But what I want to focus on today is something we don't ever seem to talk about: that fact that Trayvon Martin was afraid. Something we know because, according to his family's lawyer, he was on the phone and told the friend he was being followed by a strange man. That friend told him to run. And he did, toward the house where he was staying. But he never made it.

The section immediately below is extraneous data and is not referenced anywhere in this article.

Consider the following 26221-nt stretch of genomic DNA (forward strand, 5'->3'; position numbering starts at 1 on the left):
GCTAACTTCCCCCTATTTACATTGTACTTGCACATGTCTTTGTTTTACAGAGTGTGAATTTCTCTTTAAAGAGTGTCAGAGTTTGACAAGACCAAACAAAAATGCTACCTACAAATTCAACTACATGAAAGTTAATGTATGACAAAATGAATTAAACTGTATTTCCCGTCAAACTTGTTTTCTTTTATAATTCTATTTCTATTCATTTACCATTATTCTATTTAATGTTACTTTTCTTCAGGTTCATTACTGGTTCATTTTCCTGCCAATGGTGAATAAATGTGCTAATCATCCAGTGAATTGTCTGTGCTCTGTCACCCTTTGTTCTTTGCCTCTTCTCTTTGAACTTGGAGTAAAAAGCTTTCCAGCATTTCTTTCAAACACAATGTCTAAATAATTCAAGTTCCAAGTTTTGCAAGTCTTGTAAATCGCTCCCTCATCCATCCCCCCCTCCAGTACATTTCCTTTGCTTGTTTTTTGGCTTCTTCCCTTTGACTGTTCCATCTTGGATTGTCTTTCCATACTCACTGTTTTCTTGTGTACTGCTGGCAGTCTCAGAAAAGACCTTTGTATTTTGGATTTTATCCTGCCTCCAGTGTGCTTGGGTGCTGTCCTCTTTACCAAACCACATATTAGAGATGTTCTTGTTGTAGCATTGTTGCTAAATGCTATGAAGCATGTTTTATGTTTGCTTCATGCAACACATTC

Why does it never seem to occur to anybody that young black men can be afraid? Let's face it — when we think about why crime frightens us, doesn't the person who comes to mind, the person whose victimization we most fear, is probably somebody who looks like our mother, our sister, your wife or girlfriend? But if you think about who is actually most likely to be killed, that victim is far more likely to be a man and far more likely to be a black or brown man.